When Ramadan falls in May – a prime month that is usually used for building up to your summer body – Muslims all over the world’s number one concern is: is it possible to lose weight during the holy month of fasting and feasting?
It absolutely is.
Funnily enough, intermittent fasting is creating so much buzz this year within the health and fitness community! Intermittent fasting is an eating cycle that rotates between fasting periods and eating periods – just like holy fasting! It does not specify which foods you should eat but rather when you should eat them – again, just like holy fasting. Common intermittent fasting methods involve daily 16-hour fasts. Can you guess what that resembles?
Fasting dates back to the start of humanity and has been practiced throughout human evolution. It is also practiced amongst many religions besides Islam, including Christianity, Judaism, and Buddhism. The most popular non-spiritual intermittent fasting method is also called the Leangains protocol. This involves skipping breakfast and having an 8-hour eating period while you are awake (for example, 1-9 p.m.). Then, you fast for 16 hours in between. Now, take that fasting method and shift it around so your eating period is at night and your fasting period is during the day, and you have Ramadan fasting.
Although it is more challenging, and the purpose is different, it is the same concept. And though it is harder, it delivers more enhanced results than the weight-loss intermittent fasting routine described above. That is because, your fasting period is during the day while you’re active, working, running errands, and seeing friends – which gives your burning an extra boost rather than burning while you are sleeping. During the eating period, the rules to weight-loss are not strict or even specific, but as long as you don’t compensate all the fasting by eating exponentially more, your calorie intake will be automatically reduced and you will lose weight! This may be hard to do, so if you’re targeting weight loss while fasting for Ramadan, try to feature one main dish for your “Iftar” (the breaking of your fast). A variety of food and indulgence can generally lead to overeating! So, whether you are at an Iftar gathering or eating at home, fill your plate with a satisfying portion (one main dish and a side), and complete your meal normally, without taking another look at the array of foods at your disposal. For Iftar, don’t shy away from eating carbohydrates or protein found in any red meat, chicken, fish, etc. as you are already fasting and your calorie intake for the day is in the negatives! It is important to fill yourself well so you stay healthy and your body gets used to burning fast.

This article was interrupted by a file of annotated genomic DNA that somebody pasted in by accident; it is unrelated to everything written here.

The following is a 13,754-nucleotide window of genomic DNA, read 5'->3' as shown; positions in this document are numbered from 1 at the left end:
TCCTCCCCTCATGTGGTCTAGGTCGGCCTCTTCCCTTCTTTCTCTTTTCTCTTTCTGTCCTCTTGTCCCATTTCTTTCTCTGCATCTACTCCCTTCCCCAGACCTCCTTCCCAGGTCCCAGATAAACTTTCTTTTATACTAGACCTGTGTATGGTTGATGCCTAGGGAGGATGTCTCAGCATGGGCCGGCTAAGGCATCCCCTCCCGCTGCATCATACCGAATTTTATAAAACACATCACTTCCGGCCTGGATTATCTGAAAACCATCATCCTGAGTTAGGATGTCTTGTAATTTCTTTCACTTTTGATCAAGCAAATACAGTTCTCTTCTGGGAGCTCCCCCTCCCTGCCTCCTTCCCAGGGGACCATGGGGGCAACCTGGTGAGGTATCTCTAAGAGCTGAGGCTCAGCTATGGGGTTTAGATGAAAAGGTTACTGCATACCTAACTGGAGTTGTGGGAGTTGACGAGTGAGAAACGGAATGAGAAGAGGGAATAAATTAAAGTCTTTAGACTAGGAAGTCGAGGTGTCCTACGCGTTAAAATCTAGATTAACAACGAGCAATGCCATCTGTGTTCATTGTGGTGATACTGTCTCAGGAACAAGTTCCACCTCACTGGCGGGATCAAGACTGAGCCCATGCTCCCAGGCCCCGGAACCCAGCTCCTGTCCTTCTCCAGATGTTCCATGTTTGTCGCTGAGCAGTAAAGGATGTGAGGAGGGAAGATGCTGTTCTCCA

The known purposes for Ramadan include fasting for spiritual reflection, increased devotion, improved restraint from temptation, and of course, prayer and charity. If you are embracing the holy month and encompassing all that it entails anyway, then you will be rewarded in more ways than one, and enhancing your body and health is not a far-fetched addition to that! Isn’t weight loss during Ramadan much easier than you expected?
It may not be such unlucky fate that Ramadan is falling right before our summer months this year.